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Saturday, Sep. 17, 2011
DPJ, government now have to hammer out plan
Commission unveils three tax-hike options
By JUN HONGO
The Tax Commission on Friday unveiled three provisional tax hike proposals centered on increasing income and corporate taxes to secure funds for reconstruction from the March 11 disasters.
The government's three proposals are: to increase income, corporate and residential taxes; to hike the income, corporate and tobacco taxes; or to raise only the consumption tax. The measures would likely stay in place for around 10 years.
The government plans to slash the corporate tax by 5 points so any corporate tax hike would likely offset that reduction.
The plans will be studied by the ruling Democratic Party of Japan's tax panel, but it is unclear if the negotiations between the government and the DPJ will proceed smoothly because many in the party are strongly opposed to raising taxes.
The DPJ and the government are expected to reach a conclusion by the end of the month, and pitch the selected proposal to the opposition parties. The DPJ has agreed with the conservative Liberal Democratic Party and New Komeito, the two largest opposition forces, to explain how the government intends to pay for rebuilding projects before submitting the third supplementary budget to the Diet in mid-October. That extra budget will focus on restoring the devastated Tohoku region.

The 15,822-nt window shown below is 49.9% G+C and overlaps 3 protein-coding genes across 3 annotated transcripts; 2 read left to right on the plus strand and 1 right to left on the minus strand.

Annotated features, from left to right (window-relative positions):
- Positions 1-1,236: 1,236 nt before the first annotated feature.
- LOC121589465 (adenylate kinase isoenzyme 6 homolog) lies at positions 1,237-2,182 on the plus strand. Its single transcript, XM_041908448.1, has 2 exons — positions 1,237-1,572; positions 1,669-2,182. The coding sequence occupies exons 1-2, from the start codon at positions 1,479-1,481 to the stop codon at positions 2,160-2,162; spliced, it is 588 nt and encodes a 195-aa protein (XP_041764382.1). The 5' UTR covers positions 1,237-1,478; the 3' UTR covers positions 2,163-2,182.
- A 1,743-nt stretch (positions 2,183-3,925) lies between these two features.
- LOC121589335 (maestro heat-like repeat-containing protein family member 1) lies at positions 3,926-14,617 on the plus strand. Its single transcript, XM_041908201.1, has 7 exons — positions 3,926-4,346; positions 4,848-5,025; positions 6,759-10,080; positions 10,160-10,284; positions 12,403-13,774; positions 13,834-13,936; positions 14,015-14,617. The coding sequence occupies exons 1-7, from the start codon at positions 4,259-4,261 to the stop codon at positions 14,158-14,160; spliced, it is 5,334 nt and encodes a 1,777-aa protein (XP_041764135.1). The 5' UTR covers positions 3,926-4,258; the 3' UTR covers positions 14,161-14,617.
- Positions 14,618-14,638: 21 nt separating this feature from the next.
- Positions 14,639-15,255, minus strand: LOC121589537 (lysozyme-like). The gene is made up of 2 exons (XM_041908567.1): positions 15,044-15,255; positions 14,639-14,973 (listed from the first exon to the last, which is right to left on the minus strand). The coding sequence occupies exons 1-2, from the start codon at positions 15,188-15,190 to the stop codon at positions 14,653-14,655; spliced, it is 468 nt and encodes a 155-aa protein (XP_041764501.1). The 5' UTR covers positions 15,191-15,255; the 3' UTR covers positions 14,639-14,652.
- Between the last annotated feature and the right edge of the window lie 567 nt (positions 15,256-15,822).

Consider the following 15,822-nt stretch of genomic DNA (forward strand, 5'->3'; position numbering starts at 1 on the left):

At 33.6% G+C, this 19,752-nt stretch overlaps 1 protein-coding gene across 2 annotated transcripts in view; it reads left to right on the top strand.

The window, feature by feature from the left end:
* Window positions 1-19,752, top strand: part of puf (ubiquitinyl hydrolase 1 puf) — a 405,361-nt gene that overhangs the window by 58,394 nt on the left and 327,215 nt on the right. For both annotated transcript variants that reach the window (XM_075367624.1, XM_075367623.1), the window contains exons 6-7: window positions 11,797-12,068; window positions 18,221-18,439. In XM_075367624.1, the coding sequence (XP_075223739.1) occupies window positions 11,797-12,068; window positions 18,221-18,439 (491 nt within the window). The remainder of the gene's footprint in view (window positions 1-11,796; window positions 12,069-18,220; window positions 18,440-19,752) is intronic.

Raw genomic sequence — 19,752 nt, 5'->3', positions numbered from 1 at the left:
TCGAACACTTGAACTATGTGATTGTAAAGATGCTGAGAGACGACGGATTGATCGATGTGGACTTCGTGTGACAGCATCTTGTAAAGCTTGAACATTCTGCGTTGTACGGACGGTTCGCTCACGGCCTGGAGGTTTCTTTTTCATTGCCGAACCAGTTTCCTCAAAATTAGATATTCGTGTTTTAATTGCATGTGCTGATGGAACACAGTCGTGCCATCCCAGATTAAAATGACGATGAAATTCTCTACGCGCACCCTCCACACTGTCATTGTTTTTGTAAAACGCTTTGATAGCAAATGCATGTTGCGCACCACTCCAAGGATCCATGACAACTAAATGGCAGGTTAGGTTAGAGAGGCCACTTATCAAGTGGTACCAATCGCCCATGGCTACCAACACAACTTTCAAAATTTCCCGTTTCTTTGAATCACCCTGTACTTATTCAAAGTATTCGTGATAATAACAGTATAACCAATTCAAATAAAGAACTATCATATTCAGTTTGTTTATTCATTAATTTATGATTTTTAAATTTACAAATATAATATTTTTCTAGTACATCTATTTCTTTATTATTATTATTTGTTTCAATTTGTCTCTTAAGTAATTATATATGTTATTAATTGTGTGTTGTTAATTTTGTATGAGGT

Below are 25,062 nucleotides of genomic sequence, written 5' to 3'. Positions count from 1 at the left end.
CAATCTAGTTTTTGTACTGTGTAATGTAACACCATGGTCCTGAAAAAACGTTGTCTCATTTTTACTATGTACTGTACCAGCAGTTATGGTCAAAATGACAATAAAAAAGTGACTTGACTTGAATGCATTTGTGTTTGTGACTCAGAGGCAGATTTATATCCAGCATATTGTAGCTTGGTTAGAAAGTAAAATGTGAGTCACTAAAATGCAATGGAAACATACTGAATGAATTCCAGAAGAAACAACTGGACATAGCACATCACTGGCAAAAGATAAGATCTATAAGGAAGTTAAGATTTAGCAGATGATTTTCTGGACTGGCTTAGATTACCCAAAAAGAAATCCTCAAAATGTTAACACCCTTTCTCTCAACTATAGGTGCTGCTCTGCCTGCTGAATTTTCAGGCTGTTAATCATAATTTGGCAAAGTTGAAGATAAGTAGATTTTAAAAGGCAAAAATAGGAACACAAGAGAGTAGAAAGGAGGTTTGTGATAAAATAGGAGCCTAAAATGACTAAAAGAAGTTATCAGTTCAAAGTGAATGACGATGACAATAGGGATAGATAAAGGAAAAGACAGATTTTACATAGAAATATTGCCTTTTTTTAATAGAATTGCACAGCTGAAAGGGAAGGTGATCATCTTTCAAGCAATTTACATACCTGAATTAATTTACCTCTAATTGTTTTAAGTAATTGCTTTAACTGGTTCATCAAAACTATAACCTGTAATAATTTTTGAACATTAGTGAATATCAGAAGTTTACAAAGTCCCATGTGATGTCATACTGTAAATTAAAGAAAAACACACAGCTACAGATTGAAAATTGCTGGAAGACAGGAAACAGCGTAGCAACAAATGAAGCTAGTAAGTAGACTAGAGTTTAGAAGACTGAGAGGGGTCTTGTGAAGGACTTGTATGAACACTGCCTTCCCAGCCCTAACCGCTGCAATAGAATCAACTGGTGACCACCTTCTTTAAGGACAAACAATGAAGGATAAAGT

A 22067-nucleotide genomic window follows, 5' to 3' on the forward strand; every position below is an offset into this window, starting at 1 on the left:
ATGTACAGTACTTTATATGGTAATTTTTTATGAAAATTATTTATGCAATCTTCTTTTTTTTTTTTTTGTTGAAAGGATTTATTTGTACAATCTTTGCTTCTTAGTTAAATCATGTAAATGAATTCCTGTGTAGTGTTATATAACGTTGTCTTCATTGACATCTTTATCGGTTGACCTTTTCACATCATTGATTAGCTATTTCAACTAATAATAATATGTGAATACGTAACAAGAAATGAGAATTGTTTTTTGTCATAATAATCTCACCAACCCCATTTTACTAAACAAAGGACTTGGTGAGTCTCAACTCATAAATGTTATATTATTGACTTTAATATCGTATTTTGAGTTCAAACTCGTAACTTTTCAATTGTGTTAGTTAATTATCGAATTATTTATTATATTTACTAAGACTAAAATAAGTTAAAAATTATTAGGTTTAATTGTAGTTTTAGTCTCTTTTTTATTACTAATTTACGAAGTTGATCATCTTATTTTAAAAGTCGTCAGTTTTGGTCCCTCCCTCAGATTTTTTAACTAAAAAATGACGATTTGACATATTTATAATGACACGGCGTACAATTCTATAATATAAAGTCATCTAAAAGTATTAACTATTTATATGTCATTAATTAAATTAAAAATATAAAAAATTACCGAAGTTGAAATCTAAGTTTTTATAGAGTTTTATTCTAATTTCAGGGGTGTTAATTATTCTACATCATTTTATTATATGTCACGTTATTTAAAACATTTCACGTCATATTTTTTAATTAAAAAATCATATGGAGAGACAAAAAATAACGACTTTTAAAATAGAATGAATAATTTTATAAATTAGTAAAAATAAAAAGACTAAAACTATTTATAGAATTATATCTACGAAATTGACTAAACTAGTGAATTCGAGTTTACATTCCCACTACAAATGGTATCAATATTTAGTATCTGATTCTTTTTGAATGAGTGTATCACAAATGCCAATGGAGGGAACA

The Tax Commission's proposals would raise about ¥11 trillion, with another ¥5 trillion to be secured from nontax revenues to cover the ¥16 trillion of spending that is expected to be needed over the next five years to rebuild the northeast.
Finance Minister Jun Azumi told reporters that he will continue to consider other measures, such as selling government-owned stakes, including shares of Japan Tobacco Inc. and subway operator Tokyo Metro Co. The government will "do as much as possible" to increase nontax revenue and ease the burden on taxpayers, he said.
At a plenary meeting of the DPJ's tax panel earlier Friday, panel chief Hirohisa Fujii said the government must do whatever it takes to find the funds necessary to aid those hit by the quake.
"But it is also necessary to clarify how we will secure the financial resources before submitting the third supplementary budget to the Diet," he said.
Some DPJ members remain opposed to a tax hike and have called for the Tax Commission's proposals to be modified, Shinichiro Furumoto, secretary general of the panel, said after the meeting.
Furumoto also said that some members proposed asking the Bank of Japan to purchase government bonds and supply sufficient yen in exchange.
Instead of relying on tax revenues, the government should sell as many state-owned assets as necessary to avoid asking the public to cover the cost, other members said.
Furumoto also said the panel cannot begin specific discussions until the amount of nontax revenue available becomes clear.